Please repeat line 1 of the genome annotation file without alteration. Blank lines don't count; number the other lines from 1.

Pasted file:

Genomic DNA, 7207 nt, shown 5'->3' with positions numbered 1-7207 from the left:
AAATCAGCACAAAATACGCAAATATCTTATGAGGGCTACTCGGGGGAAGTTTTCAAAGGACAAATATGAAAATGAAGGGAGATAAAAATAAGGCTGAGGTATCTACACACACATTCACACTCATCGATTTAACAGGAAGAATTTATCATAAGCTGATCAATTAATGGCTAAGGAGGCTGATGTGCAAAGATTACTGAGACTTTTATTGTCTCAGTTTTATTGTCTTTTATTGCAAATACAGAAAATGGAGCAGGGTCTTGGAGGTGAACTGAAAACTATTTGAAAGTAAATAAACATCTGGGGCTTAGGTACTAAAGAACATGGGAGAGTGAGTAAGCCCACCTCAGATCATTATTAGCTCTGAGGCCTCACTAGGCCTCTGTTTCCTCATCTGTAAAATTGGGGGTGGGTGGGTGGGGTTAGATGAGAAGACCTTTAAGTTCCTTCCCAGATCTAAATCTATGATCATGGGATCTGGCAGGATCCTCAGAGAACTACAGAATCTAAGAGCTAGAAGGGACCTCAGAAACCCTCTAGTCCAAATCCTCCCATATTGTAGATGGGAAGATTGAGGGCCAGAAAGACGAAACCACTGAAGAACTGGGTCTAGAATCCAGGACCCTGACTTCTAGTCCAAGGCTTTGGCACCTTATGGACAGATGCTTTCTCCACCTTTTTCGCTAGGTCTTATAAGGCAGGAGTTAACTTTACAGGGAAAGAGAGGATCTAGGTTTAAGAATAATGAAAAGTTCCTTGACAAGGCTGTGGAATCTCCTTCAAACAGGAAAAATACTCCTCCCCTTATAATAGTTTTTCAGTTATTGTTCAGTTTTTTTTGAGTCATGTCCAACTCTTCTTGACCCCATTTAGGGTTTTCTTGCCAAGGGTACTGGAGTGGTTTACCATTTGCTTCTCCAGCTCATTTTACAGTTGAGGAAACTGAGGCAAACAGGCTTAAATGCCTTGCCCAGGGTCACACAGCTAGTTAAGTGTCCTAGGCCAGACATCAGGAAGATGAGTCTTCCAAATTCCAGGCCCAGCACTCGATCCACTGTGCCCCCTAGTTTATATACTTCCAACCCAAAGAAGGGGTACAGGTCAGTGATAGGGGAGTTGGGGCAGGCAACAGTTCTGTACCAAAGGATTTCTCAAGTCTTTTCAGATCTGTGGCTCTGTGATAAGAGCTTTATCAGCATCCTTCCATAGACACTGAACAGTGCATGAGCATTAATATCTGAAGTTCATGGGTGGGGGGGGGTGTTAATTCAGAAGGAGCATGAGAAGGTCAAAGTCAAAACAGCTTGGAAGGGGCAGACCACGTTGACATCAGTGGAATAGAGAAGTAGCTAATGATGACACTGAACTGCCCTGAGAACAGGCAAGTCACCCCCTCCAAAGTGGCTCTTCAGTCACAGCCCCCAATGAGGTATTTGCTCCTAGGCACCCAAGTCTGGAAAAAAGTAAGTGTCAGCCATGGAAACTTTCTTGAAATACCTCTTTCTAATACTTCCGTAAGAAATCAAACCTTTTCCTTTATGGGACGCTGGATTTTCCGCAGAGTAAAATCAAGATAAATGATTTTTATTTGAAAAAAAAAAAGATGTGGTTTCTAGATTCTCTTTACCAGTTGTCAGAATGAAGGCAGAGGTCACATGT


Genomic DNA, 7207 nt, shown 5'->3' with positions numbered 1-7207 from the left: